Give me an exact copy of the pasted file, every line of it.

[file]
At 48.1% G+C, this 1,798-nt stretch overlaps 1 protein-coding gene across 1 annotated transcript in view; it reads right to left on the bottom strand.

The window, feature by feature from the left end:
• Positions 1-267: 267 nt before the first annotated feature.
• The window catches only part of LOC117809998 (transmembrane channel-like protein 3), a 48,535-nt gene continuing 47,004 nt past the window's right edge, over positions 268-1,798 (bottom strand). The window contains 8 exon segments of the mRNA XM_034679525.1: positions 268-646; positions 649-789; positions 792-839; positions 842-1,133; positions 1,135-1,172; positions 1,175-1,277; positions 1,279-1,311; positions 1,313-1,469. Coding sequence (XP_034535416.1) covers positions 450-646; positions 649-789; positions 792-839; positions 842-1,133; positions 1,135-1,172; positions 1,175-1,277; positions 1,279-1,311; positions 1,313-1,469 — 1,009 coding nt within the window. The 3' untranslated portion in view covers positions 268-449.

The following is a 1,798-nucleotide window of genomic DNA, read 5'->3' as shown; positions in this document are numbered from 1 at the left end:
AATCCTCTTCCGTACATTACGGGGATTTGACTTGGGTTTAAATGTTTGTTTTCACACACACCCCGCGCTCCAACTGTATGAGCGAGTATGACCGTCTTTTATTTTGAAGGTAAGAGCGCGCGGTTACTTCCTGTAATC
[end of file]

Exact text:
At 48.1% G+C, this 1,798-nt stretch overlaps 1 protein-coding gene across 1 annotated transcript in view; it reads right to left on the bottom strand.

The window, feature by feature from the left end:
• Positions 1-267: 267 nt before the first annotated feature.
• The window catches only part of LOC117809998 (transmembrane channel-like protein 3), a 48,535-nt gene continuing 47,004 nt past the window's right edge, over positions 268-1,798 (bottom strand). The window contains 8 exon segments of the mRNA XM_034679525.1: positions 268-646; positions 649-789; positions 792-839; positions 842-1,133; positions 1,135-1,172; positions 1,175-1,277; positions 1,279-1,311; positions 1,313-1,469. Coding sequence (XP_034535416.1) covers positions 450-646; positions 649-789; positions 792-839; positions 842-1,133; positions 1,135-1,172; positions 1,175-1,277; positions 1,279-1,311; positions 1,313-1,469 — 1,009 coding nt within the window. The 3' untranslated portion in view covers positions 268-449.

The following is a 1,798-nucleotide window of genomic DNA, read 5'->3' as shown; positions in this document are numbered from 1 at the left end:
AATCCTCTTCCGTACATTACGGGGATTTGACTTGGGTTTAAATGTTTGTTTTCACACACACCCCGCGCTCCAACTGTATGAGCGAGTATGACCGTCTTTTATTTTGAAGGTAAGAGCGCGCGGTTACTTCCTGTAATC